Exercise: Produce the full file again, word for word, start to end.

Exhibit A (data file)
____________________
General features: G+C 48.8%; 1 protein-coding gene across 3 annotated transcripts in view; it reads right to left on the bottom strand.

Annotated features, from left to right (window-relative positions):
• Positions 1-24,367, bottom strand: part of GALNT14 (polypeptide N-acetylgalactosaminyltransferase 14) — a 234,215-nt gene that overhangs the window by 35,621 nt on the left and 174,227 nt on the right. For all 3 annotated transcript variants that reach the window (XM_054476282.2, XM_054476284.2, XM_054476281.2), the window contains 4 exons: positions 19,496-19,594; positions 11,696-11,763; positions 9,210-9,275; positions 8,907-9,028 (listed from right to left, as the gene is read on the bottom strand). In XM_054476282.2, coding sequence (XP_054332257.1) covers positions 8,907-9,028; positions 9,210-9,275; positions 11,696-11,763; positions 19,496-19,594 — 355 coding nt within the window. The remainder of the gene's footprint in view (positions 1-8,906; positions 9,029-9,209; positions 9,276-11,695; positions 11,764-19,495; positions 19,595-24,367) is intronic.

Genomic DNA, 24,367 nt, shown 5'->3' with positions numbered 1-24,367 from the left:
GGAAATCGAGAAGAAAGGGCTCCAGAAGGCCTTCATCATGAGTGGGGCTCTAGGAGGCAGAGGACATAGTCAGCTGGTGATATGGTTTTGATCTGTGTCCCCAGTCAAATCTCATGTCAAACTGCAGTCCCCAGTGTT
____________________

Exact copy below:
General features: G+C 48.8%; 1 protein-coding gene across 3 annotated transcripts in view; it reads right to left on the bottom strand.

Annotated features, from left to right (window-relative positions):
• Positions 1-24,367, bottom strand: part of GALNT14 (polypeptide N-acetylgalactosaminyltransferase 14) — a 234,215-nt gene that overhangs the window by 35,621 nt on the left and 174,227 nt on the right. For all 3 annotated transcript variants that reach the window (XM_054476282.2, XM_054476284.2, XM_054476281.2), the window contains 4 exons: positions 19,496-19,594; positions 11,696-11,763; positions 9,210-9,275; positions 8,907-9,028 (listed from right to left, as the gene is read on the bottom strand). In XM_054476282.2, coding sequence (XP_054332257.1) covers positions 8,907-9,028; positions 9,210-9,275; positions 11,696-11,763; positions 19,496-19,594 — 355 coding nt within the window. The remainder of the gene's footprint in view (positions 1-8,906; positions 9,029-9,209; positions 9,276-11,695; positions 11,764-19,495; positions 19,595-24,367) is intronic.

Genomic DNA, 24,367 nt, shown 5'->3' with positions numbered 1-24,367 from the left:
GGAAATCGAGAAGAAAGGGCTCCAGAAGGCCTTCATCATGAGTGGGGCTCTAGGAGGCAGAGGACATAGTCAGCTGGTGATATGGTTTTGATCTGTGTCCCCAGTCAAATCTCATGTCAAACTGCAGTCCCCAGTGTT